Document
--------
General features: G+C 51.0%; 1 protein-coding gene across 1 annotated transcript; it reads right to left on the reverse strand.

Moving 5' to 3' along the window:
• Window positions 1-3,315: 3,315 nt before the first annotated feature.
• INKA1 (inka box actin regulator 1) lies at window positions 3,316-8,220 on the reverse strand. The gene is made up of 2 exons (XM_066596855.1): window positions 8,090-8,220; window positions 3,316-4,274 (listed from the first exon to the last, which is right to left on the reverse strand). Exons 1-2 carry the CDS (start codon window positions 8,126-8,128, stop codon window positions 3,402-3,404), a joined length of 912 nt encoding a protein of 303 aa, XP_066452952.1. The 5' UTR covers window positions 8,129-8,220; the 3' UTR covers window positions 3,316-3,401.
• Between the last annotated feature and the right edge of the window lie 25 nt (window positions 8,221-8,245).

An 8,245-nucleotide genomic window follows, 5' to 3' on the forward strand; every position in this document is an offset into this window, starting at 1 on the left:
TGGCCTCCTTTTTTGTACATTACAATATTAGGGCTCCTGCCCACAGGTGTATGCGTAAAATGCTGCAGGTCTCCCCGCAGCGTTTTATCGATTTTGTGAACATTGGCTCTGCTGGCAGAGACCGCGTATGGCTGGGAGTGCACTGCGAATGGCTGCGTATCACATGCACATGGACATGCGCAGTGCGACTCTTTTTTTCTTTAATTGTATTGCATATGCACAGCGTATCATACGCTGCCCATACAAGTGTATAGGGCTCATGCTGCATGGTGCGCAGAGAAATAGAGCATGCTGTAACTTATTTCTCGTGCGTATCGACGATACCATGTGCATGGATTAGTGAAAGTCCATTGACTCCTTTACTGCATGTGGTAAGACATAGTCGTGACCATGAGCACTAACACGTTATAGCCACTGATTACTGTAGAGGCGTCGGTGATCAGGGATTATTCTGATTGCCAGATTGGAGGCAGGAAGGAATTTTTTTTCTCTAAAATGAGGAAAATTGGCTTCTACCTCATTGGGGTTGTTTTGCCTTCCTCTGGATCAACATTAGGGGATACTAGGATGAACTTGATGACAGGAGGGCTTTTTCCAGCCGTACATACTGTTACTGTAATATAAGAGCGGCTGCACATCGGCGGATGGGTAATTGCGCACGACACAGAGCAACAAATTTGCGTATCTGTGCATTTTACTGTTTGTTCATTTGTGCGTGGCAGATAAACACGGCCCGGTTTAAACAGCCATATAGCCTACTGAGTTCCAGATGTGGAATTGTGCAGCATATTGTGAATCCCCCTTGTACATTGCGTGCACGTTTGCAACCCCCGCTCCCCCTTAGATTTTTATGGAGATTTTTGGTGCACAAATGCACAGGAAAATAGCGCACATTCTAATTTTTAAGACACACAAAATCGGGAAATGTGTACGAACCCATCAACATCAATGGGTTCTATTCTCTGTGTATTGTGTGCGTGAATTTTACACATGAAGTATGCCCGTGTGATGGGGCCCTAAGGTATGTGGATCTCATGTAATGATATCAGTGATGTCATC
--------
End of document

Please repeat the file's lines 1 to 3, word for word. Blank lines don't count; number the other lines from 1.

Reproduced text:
General features: G+C 51.0%; 1 protein-coding gene across 1 annotated transcript; it reads right to left on the reverse strand.

Moving 5' to 3' along the window:
• Window positions 1-3,315: 3,315 nt before the first annotated feature.